@diginomad none of the lazy sequence has been realized because it hasn’t been used. It’s lazy in the sense that it won’t do anything with the [1 2 3] at all until you actually use it by passing it as an argument to a function like seq

diginomad16:12:28

What is the fn when i say (lazy-seq [1 2 3])

diginomad16:12:43

return new PersistentList()?

markmarkmark16:12:04

lazy-seq is a macro that wraps the body into a fn. in that case the fn is (fn [] [1 2 3])

markmarkmark16:12:00

you can see it if you type (macroexpand ’(lazy-seq [1 2 3])) into your repl

diginomad16:12:09

so,(class (lazy-seq [1 2 3])) returns Fn?

markmarkmark16:12:51

no, it returns a clojure.lang.LazySeq object

diginomad16:12:52

i am having trouble getting the concept of realization i guess

diginomad16:12:03

i was of the opinion that (lazy-seq [1 2 3]) is already realized

markmarkmark16:12:06

if you’re using a repl it makes things like lazy seqs a little harder to understand because the repl will automatically realize the sequence to print it to the screen.

diginomad16:12:19

that is one other thing

diginomad16:12:51

but i guess it makes sense

diginomad16:12:00

if we have a very very huge list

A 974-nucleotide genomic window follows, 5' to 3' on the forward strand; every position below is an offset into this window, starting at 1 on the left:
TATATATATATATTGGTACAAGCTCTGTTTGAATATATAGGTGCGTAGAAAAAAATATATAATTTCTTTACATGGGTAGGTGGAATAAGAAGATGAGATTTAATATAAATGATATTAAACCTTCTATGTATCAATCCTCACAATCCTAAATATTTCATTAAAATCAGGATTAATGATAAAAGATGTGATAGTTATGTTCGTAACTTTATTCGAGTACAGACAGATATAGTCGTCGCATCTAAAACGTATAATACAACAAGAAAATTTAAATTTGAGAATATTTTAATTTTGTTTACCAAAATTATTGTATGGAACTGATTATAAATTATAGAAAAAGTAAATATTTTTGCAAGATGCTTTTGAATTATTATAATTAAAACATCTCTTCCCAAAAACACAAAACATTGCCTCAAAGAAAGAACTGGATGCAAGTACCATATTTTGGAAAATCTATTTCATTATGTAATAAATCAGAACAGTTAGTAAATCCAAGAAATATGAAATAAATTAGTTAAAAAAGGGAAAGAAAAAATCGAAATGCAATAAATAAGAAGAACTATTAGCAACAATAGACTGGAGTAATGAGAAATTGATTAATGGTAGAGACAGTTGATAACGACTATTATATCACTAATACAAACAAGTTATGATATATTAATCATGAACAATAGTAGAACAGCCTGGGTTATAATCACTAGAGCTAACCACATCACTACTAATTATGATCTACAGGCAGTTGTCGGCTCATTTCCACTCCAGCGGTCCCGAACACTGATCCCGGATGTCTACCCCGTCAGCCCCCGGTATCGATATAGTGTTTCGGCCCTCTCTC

diginomad16:12:12

and we want to make it Lazy from thereon

markmarkmark16:12:24

I think a quick rule of thumb is that if you’ve never used the lazy seq anywhere besides where you’re binding it, then it hasn’t been realized.

diginomad16:12:25

we can wrap that into LazySeq

diginomad16:12:41

and use it without fear of OOMException from thereon

diginomad16:12:21

until actually "used"

markmarkmark16:12:02

well, if the list already exists in memory somewhere, then wrapping it into a lazy sequence doesn’t really do a whole lot. in the lazy-seq case, if you’re wrapping a vector in a lazy-seq then that vector is completely held in memory.

diginomad16:12:29

thats why i said from thereon

diginomad16:12:04

what if i am planning to put a million more

diginomad16:12:19

not sure if what i am saying is technically correct though

markmarkmark16:12:44